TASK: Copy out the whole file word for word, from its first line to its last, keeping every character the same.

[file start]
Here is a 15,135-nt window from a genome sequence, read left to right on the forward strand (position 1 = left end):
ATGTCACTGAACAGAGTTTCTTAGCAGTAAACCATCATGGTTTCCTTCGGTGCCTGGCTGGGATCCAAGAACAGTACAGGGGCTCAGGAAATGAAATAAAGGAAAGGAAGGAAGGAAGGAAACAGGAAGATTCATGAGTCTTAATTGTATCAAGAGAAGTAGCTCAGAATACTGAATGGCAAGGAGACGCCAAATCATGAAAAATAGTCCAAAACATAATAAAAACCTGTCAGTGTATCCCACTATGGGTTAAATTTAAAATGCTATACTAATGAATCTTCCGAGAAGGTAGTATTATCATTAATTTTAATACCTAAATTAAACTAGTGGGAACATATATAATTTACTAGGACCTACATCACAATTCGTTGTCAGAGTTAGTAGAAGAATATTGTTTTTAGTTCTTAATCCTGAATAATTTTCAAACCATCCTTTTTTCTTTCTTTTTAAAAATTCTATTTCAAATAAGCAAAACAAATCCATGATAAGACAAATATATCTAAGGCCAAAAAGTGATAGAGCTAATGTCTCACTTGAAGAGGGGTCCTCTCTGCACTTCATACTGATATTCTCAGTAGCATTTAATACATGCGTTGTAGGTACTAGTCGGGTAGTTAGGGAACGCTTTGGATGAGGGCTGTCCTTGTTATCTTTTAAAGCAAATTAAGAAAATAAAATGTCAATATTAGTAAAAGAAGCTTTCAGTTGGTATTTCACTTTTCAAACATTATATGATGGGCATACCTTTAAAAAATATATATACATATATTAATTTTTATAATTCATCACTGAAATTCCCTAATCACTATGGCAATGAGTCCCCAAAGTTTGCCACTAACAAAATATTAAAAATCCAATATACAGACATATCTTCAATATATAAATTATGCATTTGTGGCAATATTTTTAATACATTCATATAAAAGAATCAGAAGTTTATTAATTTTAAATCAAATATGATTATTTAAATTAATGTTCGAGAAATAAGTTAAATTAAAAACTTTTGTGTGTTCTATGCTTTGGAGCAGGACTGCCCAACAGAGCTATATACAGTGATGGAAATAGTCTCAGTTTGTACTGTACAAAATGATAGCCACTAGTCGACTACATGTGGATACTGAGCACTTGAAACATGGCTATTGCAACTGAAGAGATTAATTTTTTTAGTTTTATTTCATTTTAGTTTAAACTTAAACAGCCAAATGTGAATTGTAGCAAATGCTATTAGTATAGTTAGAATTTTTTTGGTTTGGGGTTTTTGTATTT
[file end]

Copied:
Here is a 15,135-nt window from a genome sequence, read left to right on the forward strand (position 1 = left end):
ATGTCACTGAACAGAGTTTCTTAGCAGTAAACCATCATGGTTTCCTTCGGTGCCTGGCTGGGATCCAAGAACAGTACAGGGGCTCAGGAAATGAAATAAAGGAAAGGAAGGAAGGAAGGAAACAGGAAGATTCATGAGTCTTAATTGTATCAAGAGAAGTAGCTCAGAATACTGAATGGCAAGGAGACGCCAAATCATGAAAAATAGTCCAAAACATAATAAAAACCTGTCAGTGTATCCCACTATGGGTTAAATTTAAAATGCTATACTAATGAATCTTCCGAGAAGGTAGTATTATCATTAATTTTAATACCTAAATTAAACTAGTGGGAACATATATAATTTACTAGGACCTACATCACAATTCGTTGTCAGAGTTAGTAGAAGAATATTGTTTTTAGTTCTTAATCCTGAATAATTTTCAAACCATCCTTTTTTCTTTCTTTTTAAAAATTCTATTTCAAATAAGCAAAACAAATCCATGATAAGACAAATATATCTAAGGCCAAAAAGTGATAGAGCTAATGTCTCACTTGAAGAGGGGTCCTCTCTGCACTTCATACTGATATTCTCAGTAGCATTTAATACATGCGTTGTAGGTACTAGTCGGGTAGTTAGGGAACGCTTTGGATGAGGGCTGTCCTTGTTATCTTTTAAAGCAAATTAAGAAAATAAAATGTCAATATTAGTAAAAGAAGCTTTCAGTTGGTATTTCACTTTTCAAACATTATATGATGGGCATACCTTTAAAAAATATATATACATATATTAATTTTTATAATTCATCACTGAAATTCCCTAATCACTATGGCAATGAGTCCCCAAAGTTTGCCACTAACAAAATATTAAAAATCCAATATACAGACATATCTTCAATATATAAATTATGCATTTGTGGCAATATTTTTAATACATTCATATAAAAGAATCAGAAGTTTATTAATTTTAAATCAAATATGATTATTTAAATTAATGTTCGAGAAATAAGTTAAATTAAAAACTTTTGTGTGTTCTATGCTTTGGAGCAGGACTGCCCAACAGAGCTATATACAGTGATGGAAATAGTCTCAGTTTGTACTGTACAAAATGATAGCCACTAGTCGACTACATGTGGATACTGAGCACTTGAAACATGGCTATTGCAACTGAAGAGATTAATTTTTTTAGTTTTATTTCATTTTAGTTTAAACTTAAACAGCCAAATGTGAATTGTAGCAAATGCTATTAGTATAGTTAGAATTTTTTTGGTTTGGGGTTTTTGTATTT